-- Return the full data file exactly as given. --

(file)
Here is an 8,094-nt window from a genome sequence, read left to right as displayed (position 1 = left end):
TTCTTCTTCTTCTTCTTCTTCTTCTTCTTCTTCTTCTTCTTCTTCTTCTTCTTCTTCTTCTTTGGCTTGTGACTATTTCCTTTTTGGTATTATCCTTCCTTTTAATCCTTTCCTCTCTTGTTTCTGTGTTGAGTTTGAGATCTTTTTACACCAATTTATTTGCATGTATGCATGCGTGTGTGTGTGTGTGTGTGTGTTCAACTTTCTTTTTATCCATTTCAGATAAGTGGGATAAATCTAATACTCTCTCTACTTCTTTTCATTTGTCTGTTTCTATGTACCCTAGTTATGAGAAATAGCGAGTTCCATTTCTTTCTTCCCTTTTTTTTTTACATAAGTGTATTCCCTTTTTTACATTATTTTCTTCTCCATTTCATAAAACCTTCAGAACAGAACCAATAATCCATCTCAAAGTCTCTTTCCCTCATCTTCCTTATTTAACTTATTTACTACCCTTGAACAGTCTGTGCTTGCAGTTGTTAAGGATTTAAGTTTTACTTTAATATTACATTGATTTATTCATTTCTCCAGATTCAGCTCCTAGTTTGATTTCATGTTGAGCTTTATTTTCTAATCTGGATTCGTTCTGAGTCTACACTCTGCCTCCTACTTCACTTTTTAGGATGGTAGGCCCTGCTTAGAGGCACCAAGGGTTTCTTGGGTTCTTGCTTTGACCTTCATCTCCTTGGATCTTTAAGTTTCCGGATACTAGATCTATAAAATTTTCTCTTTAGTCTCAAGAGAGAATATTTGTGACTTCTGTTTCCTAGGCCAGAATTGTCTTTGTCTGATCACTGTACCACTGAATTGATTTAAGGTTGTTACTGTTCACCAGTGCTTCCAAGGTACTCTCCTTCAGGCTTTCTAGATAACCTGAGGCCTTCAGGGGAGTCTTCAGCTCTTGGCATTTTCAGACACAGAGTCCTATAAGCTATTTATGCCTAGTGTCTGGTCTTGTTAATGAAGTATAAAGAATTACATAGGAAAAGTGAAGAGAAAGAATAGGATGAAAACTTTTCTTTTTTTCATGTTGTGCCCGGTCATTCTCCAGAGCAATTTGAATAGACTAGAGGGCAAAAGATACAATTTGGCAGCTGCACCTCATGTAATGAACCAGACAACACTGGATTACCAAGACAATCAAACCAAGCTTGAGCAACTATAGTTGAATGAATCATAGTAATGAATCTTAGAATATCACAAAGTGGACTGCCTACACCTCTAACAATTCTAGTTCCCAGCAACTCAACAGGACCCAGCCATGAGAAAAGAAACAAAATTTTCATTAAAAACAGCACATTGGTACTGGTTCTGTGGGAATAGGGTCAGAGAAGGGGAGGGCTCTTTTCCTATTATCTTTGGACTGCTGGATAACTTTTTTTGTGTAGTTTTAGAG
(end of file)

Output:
Here is an 8,094-nt window from a genome sequence, read left to right as displayed (position 1 = left end):
TTCTTCTTCTTCTTCTTCTTCTTCTTCTTCTTCTTCTTCTTCTTCTTCTTCTTCTTCTTCTTTGGCTTGTGACTATTTCCTTTTTGGTATTATCCTTCCTTTTAATCCTTTCCTCTCTTGTTTCTGTGTTGAGTTTGAGATCTTTTTACACCAATTTATTTGCATGTATGCATGCGTGTGTGTGTGTGTGTGTGTGTTCAACTTTCTTTTTATCCATTTCAGATAAGTGGGATAAATCTAATACTCTCTCTACTTCTTTTCATTTGTCTGTTTCTATGTACCCTAGTTATGAGAAATAGCGAGTTCCATTTCTTTCTTCCCTTTTTTTTTTACATAAGTGTATTCCCTTTTTTACATTATTTTCTTCTCCATTTCATAAAACCTTCAGAACAGAACCAATAATCCATCTCAAAGTCTCTTTCCCTCATCTTCCTTATTTAACTTATTTACTACCCTTGAACAGTCTGTGCTTGCAGTTGTTAAGGATTTAAGTTTTACTTTAATATTACATTGATTTATTCATTTCTCCAGATTCAGCTCCTAGTTTGATTTCATGTTGAGCTTTATTTTCTAATCTGGATTCGTTCTGAGTCTACACTCTGCCTCCTACTTCACTTTTTAGGATGGTAGGCCCTGCTTAGAGGCACCAAGGGTTTCTTGGGTTCTTGCTTTGACCTTCATCTCCTTGGATCTTTAAGTTTCCGGATACTAGATCTATAAAATTTTCTCTTTAGTCTCAAGAGAGAATATTTGTGACTTCTGTTTCCTAGGCCAGAATTGTCTTTGTCTGATCACTGTACCACTGAATTGATTTAAGGTTGTTACTGTTCACCAGTGCTTCCAAGGTACTCTCCTTCAGGCTTTCTAGATAACCTGAGGCCTTCAGGGGAGTCTTCAGCTCTTGGCATTTTCAGACACAGAGTCCTATAAGCTATTTATGCCTAGTGTCTGGTCTTGTTAATGAAGTATAAAGAATTACATAGGAAAAGTGAAGAGAAAGAATAGGATGAAAACTTTTCTTTTTTTCATGTTGTGCCCGGTCATTCTCCAGAGCAATTTGAATAGACTAGAGGGCAAAAGATACAATTTGGCAGCTGCACCTCATGTAATGAACCAGACAACACTGGATTACCAAGACAATCAAACCAAGCTTGAGCAACTATAGTTGAATGAATCATAGTAATGAATCTTAGAATATCACAAAGTGGACTGCCTACACCTCTAACAATTCTAGTTCCCAGCAACTCAACAGGACCCAGCCATGAGAAAAGAAACAAAATTTTCATTAAAAACAGCACATTGGTACTGGTTCTGTGGGAATAGGGTCAGAGAAGGGGAGGGCTCTTTTCCTATTATCTTTGGACTGCTGGATAACTTTTTTTGTGTAGTTTTAGAG